Know your punctuation!

While poor punctuation normally won’t change the meaning of your words entirely, it can make sentences harder to read easily and can distract from your message.

Here we look at a few of the most common punctuation marks and how you are likely to use them in your professional or academic writing. 



Used to separate:

      items in a list: The project provided training, start-up kits and mentoring.

      clauses: After the team leader approves the time off, they update the team calendar.

 Don’t join too many clauses together with commas. Keep your sentences short.



Used to separate items in a list that already contain commas:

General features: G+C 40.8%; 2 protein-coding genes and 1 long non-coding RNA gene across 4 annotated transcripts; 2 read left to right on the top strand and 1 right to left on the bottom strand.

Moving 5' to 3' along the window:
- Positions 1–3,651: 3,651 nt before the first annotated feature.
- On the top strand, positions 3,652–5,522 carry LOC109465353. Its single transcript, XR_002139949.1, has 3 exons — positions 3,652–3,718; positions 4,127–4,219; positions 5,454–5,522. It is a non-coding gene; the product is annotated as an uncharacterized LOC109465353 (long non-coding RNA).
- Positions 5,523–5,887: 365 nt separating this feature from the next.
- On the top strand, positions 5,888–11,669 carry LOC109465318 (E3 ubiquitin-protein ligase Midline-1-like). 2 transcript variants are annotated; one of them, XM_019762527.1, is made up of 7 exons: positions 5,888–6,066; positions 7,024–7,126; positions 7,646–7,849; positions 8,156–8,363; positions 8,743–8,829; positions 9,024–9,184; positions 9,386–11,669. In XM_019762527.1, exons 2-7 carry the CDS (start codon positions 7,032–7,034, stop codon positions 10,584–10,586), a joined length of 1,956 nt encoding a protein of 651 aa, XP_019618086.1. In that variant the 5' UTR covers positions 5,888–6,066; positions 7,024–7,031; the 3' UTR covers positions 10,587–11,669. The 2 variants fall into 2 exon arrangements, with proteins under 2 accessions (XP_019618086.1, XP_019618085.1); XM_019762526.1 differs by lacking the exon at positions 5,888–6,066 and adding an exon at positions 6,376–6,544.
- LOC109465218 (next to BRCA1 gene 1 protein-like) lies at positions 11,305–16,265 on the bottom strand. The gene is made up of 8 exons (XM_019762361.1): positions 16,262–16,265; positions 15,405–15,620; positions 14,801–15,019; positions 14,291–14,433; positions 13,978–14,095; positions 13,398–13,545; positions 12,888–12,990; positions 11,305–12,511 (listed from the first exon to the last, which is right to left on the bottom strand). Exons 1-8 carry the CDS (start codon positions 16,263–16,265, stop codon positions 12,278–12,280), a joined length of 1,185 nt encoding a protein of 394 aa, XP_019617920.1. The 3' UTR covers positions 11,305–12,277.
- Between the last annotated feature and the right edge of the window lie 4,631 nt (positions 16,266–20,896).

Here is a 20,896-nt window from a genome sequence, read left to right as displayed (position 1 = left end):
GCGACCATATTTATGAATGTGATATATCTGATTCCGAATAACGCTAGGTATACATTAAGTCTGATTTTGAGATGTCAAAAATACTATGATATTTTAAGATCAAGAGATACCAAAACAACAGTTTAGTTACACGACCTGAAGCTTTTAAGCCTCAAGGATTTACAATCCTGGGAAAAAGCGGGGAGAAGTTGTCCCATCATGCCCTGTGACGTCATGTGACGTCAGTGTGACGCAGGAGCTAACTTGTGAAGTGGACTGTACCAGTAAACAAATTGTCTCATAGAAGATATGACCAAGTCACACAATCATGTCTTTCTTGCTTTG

The three teams involved in the event are Development, Outreach, and Communications; Programmes; and Health.

If you use semicolons a lot, you are probably not using them correctly! They aren’t common.



Used to:

      introduce bullet points: see “Used to:” above

      introduce information: There are three focus regions: central, north and west.

 Don’t add hyphens or dashes to your colons (:-), it looks messy.



Used to join compound adjectives: The project created an easy-to-use ordering system for local health centres.

Make sure you are not over-hyphenating, e.g., don’t write things like “e-mail” or “co-operate”.

en dash

Used to show a range: The workshop is 1 p.m.­–5 p.m.

Dashes are not on standard keyboards — they are on the symbols tab of the “emoji panel”. Open this panel by pressing the Windows key and the full-stop (period) key.

em dash

Used to highlight information or a conclusion: The editing request system works on a first come, first served basis — so don’t wait until the last minute!

Don’t use too many dashes in your writing, it can start to look too informal.